Wednesday, July 12, 2006

Eight Ergonomics Essentials

A good list of basic office ergonomics advice ...

"It's been a wonderful 18 months sharing information about ergonomics with you in the Gilroy Dispatch, the Hollister Free Lance and more recently the Morgan Hill Times. It is my sincere hope that you now have at your disposal a host of useful ideas that you use regularly to keep yourself comfortable, safe and efficient in the home as well as the office. As I will be taking a breather from the figurative pen, I'd like to leave you with these bits of essential ergonomics advice:

1. Move frequently. I don't know which ergonomics sage said it first, but he or she put it well after being asked what the best working position was. The answer: "The best position is the next position." Movement is essential for good circulation and breathing, as well as nerve, joint and muscle function. I advise you to change tasks or positions, or use a mini stretch-and-breathe break every 20-30 minutes. You can even shift positions or stretch now as you read. Frequent movement can invigorate you and keep you from feeling sluggish as you go through your day.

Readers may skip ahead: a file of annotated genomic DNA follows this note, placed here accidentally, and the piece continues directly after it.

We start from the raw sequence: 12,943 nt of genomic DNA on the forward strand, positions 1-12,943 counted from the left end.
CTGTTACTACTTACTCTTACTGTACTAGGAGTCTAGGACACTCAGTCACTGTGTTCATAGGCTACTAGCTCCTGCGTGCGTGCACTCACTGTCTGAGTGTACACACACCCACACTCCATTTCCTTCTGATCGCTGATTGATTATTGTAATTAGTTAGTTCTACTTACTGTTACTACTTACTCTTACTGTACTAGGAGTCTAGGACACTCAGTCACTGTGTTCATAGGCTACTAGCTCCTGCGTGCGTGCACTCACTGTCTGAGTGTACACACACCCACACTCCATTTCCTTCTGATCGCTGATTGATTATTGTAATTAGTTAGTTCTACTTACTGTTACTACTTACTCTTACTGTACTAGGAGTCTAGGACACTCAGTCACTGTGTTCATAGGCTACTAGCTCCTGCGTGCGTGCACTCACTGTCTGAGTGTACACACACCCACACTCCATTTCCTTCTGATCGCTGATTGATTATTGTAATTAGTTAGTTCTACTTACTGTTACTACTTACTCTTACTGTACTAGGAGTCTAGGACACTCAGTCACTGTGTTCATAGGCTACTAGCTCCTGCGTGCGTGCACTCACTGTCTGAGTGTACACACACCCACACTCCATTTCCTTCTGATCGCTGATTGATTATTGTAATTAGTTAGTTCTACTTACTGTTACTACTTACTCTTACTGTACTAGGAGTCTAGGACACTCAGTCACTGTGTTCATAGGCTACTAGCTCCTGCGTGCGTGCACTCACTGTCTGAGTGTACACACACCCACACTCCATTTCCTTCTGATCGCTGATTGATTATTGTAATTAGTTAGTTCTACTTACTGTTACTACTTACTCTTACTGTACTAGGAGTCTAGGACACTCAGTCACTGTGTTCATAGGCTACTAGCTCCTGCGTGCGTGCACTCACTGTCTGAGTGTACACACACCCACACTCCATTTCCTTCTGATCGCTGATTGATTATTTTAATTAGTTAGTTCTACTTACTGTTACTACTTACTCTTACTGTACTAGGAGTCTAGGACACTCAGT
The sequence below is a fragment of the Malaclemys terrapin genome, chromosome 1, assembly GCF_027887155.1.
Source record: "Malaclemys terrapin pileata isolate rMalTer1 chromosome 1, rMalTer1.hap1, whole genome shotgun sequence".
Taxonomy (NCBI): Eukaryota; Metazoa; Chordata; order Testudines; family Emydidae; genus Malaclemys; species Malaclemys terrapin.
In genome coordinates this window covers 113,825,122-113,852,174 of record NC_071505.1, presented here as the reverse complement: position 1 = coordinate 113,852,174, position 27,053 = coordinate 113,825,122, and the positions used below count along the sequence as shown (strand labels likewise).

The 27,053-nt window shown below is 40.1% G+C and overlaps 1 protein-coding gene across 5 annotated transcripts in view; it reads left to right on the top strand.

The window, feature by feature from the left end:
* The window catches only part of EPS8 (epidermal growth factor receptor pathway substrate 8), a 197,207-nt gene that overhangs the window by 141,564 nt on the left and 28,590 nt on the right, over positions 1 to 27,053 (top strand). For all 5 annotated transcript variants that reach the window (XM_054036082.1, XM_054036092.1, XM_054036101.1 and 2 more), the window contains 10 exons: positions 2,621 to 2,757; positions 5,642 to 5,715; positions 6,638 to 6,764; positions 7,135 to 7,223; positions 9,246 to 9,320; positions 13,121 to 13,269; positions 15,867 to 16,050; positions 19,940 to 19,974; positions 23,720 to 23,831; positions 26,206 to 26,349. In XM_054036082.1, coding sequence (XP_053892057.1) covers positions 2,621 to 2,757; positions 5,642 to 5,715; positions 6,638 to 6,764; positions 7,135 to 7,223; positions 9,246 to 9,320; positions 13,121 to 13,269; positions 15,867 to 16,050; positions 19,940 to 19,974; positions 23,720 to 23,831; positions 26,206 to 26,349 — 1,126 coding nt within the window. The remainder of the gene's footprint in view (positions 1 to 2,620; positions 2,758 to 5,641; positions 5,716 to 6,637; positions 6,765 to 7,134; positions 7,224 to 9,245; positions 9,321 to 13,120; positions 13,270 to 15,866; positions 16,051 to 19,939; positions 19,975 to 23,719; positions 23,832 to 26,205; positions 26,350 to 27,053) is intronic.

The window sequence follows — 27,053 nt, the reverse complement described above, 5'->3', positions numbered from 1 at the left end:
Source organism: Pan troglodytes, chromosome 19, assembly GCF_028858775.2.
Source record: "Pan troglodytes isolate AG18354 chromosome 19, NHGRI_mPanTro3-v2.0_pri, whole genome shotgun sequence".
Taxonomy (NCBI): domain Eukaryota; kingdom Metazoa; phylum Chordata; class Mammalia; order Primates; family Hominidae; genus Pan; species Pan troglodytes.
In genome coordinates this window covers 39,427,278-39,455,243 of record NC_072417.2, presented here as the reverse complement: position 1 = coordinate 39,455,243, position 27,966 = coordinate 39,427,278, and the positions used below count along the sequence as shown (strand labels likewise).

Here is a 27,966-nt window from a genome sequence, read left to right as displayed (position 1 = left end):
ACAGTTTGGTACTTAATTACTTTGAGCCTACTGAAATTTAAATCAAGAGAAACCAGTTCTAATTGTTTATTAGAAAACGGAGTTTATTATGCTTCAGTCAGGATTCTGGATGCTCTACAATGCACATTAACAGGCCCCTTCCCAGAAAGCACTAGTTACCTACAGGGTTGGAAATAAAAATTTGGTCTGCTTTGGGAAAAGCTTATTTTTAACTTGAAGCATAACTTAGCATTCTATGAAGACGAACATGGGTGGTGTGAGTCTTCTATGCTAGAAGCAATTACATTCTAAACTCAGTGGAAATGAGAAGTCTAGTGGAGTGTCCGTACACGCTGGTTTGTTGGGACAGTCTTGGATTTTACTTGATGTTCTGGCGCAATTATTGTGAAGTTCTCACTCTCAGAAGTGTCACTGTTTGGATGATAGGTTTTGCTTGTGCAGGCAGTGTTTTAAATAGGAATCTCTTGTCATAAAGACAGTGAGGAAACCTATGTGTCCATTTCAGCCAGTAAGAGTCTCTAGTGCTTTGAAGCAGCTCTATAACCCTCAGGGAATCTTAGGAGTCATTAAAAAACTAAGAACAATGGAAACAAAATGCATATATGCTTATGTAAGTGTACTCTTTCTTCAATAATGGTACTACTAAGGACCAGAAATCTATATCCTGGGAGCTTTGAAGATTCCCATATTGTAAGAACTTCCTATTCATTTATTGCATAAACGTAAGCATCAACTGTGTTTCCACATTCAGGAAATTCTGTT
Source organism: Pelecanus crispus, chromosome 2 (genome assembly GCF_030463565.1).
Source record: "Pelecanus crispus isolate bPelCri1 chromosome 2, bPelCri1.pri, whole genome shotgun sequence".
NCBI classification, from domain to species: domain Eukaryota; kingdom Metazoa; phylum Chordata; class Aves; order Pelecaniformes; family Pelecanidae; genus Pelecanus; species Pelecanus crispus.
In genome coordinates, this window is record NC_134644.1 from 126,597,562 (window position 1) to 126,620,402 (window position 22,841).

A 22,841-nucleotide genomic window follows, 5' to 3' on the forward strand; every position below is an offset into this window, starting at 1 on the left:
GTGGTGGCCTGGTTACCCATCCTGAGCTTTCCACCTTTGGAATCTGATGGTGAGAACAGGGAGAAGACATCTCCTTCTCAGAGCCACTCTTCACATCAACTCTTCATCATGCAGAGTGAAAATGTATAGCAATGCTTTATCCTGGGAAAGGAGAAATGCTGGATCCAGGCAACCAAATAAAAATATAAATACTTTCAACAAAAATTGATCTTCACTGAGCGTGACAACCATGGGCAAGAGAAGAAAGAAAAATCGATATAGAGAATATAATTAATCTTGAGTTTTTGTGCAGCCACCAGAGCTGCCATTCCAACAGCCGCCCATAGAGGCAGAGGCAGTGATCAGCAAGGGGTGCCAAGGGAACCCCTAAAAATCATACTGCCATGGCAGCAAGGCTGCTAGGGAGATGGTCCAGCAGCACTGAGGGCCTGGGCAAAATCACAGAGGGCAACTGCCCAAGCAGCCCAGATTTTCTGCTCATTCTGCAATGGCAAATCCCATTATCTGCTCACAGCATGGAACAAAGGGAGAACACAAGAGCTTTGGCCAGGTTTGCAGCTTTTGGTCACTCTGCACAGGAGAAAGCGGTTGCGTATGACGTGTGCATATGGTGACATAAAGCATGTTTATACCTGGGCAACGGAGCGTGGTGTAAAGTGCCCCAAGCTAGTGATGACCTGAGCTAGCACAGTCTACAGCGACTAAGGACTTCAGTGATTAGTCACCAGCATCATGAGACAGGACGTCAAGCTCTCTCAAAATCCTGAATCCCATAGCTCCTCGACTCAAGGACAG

2. Rest frequently. Rest, paradoxically, is closely related to movement from an ergonomics perspective. At times movement allows for rest. You must move in order to rest muscles that have been holding you in a sustained posture. For example, after a time of pulling weeds or sitting at a computer in a bent position, you must get up and straighten your back to give it a break from the sustained posture. Of course, there are also times when you must rest by not moving. Muscles and joints that have been moving too much, too forcefully or for too long need time to relax. Doing a completely different task or taking a restful break can help to accomplish this. Getting enough sleep is also essential to sustain the body and mind.

3. Use proper postures. It is important to try to work with your spine in good alignment and maintain its normal curves. Additionally, keep the shoulders relaxed and the wrists in neutral positions whenever possible, and protect the hips and knees from prolonged and repetitive bending. Learn to lift and move properly so that your stance is stable and your power comes from the strong leg muscles rather than the vulnerable spinal muscles."   continued ...   (Via Hollister Free Lance)

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